I'm not as well-read as I'd like to be on the reformation so I can't comment too expansively, but I think it has to do with the marginal place the deutero-canon had always had in the biblical corpus. It was rejected by the Jews in the formation of the Tanakh and had been excluded (or placed as a kind of appendix) in many versions of the Christian Bible as well. It should also be pointed out that the deutero-canonical material wasn't officially part of the Catholic canon at the time of Luther either, as such a canon did not yet exist. The apocrypha was only granted canonical status at the Council of Trent in the mid-16th century. From Luther's perspective these works (due to being written late and composed in Greek rather than the OT language of Hebrew) didn't deserve to be admitted into the Protestant canon, though it should be pointed out that he also tried to exclude other books from this canon (for example Revelation and Jude) but wasn't successful to this end. I'm not entirely sure what his logic here was, but he obviously had some doctrinal issues with all these texts.

And so far as I'm aware, there are no uniquely gnostic ideas that have persisted to the current day. The orthodox faction of the early Catholic Church were evidently pretty effective at snuffing them out.

Obdicut posted:

Have you read Robert Alter's translation with commentary of various poetic books of the tanakh?

Nope, but I've long been planning to read this as soon as I get around to ordering it. Do you recommend his translations / commentaries?

ComposerGuy posted:

This is the best thread in Ask/Tell right now.

OP, where would you suggest one go to read more about the history of the bible? Are there any definitive works on the subject that might be good reading for the average layperson?

Sure, I meant to include something like this in the OP actually. I'll recommend a few of the more accessible things I've come across.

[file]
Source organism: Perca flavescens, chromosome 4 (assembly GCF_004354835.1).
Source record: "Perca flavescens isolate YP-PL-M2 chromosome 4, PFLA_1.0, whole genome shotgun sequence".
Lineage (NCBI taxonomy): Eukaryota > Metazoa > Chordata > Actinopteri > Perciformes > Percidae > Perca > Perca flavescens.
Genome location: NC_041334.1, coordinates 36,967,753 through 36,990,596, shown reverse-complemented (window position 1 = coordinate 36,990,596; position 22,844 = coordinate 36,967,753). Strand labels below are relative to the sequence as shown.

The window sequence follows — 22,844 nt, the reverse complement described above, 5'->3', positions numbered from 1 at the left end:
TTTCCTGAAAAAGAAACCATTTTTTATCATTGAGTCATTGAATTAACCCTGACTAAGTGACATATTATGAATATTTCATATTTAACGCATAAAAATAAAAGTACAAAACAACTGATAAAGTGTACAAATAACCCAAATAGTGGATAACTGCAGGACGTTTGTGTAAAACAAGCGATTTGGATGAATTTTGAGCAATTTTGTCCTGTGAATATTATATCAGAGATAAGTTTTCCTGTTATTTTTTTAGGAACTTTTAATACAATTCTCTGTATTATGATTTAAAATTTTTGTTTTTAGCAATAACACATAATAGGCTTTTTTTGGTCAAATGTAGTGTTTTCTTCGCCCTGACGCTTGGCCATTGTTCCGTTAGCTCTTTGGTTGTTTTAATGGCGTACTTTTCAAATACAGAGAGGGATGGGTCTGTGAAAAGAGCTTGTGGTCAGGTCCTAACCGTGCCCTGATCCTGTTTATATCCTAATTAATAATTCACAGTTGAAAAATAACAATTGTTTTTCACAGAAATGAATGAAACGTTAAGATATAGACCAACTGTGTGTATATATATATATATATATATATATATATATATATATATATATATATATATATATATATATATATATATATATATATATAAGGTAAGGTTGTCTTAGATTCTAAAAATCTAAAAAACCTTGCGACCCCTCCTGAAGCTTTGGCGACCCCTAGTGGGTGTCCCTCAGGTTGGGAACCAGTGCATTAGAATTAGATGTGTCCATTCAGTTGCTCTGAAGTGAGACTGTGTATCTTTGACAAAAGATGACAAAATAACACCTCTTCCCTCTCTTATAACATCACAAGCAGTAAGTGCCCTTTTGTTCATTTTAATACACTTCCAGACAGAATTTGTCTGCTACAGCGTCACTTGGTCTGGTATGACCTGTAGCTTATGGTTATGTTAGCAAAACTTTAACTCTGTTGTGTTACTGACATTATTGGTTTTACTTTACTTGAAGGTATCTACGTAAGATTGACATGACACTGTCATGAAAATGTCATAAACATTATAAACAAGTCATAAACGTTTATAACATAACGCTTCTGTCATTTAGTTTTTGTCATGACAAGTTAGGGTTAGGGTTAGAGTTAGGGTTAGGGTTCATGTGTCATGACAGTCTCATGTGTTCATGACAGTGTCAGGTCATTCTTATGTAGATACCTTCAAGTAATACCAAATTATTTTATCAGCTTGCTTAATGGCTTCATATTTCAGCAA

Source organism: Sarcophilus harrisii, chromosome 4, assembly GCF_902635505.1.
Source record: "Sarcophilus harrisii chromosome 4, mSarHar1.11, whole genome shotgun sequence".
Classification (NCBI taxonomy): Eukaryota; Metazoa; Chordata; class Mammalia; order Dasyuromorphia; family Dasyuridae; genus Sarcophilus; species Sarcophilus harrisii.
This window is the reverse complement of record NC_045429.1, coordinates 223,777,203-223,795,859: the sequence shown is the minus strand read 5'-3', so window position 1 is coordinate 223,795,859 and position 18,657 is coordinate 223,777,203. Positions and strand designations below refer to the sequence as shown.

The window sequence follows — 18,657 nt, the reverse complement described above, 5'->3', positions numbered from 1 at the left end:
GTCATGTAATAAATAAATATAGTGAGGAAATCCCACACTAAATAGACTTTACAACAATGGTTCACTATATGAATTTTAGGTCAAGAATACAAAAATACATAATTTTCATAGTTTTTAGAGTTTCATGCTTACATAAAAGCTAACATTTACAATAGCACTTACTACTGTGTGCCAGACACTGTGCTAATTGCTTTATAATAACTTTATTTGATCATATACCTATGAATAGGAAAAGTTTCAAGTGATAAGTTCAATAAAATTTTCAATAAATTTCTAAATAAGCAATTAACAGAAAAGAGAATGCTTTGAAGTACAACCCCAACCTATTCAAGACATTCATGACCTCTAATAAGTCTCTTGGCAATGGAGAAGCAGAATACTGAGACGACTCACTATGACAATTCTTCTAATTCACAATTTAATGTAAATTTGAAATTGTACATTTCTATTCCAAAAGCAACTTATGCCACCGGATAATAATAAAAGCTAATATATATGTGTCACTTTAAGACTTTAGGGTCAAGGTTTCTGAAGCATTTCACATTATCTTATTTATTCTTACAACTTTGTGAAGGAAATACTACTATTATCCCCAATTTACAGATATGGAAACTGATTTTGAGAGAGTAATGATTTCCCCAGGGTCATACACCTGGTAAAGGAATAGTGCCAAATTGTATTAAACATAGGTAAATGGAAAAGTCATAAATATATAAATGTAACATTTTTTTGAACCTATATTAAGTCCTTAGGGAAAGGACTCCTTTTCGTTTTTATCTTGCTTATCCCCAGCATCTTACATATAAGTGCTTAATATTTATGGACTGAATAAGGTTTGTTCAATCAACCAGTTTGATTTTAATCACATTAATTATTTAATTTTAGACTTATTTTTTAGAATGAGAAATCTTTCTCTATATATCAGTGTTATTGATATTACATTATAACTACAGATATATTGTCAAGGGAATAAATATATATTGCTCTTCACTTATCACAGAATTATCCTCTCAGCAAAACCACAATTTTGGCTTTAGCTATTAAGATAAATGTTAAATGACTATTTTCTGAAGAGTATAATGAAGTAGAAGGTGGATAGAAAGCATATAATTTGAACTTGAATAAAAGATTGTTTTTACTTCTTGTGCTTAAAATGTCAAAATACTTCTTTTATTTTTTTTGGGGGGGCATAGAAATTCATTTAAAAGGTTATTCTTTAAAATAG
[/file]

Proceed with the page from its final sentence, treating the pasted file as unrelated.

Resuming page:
Books:

  • How to Read the Bible by James Kugel - Goes into a lot of detail about the history of the OT texts, how they were written, what their original meaning and purpose was and how exegesis of these texts has changed over the years. Very interesting, thorough and easy to read.
  • Who Wrote the Bible? by Richard Elliott Friedman - A good introduction to the Documentary Hypothesis and the history of the Torah. Draws some controversial conclusions in this book, but the history and analysis of the texts are very good and accessible to the average reader.
  • Introduction to the New Testament by Raymond Brown - Simply the best introduction to the NT that there is. I've read it through twice, and if I can get all my books shipped over from Australia then I dare say I'll read it again.
  • The Canon of Scripture by F.F. Bruce - Describes the history of how the Bible was shaped as canon.
  • Lost Christianities by Bart Ehrman - I've read about half a dozen of Ehrman's books, and I'd recommend this one as being the most worthwhile. It traces some of the forms of early Christianity (and the literature they produced) that never quite made it. I think all of his books are worth reading, especially for someone new to the area, but his best stuff is on the textual-critical side (where he is undoubtedly among the world's foremost authorities) and he's prone to oversimplification and overconfidence when he strays into other areas of Biblical scholarship, but this may simply be a consequence of writing for a general audience.